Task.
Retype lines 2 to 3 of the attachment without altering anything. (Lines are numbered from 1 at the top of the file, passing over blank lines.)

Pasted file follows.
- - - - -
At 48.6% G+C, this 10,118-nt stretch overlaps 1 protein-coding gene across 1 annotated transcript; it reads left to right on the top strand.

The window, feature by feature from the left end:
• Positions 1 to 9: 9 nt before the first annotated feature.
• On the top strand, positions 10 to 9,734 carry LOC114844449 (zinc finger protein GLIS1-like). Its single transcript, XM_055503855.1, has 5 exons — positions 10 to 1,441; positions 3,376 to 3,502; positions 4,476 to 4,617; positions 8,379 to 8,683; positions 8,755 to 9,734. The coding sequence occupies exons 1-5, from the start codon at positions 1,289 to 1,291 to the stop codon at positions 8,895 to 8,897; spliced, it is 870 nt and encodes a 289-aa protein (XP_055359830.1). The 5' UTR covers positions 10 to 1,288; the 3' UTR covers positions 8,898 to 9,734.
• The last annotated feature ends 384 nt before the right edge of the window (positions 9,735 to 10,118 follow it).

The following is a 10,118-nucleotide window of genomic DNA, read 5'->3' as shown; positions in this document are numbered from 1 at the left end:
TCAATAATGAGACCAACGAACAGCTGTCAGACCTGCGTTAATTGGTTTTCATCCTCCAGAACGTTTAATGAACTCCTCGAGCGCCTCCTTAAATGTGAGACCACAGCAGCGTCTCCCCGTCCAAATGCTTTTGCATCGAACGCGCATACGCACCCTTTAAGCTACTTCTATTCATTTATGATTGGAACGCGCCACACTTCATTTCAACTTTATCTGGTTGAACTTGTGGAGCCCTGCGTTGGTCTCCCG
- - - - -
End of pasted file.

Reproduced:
The window, feature by feature from the left end:
• Positions 1 to 9: 9 nt before the first annotated feature.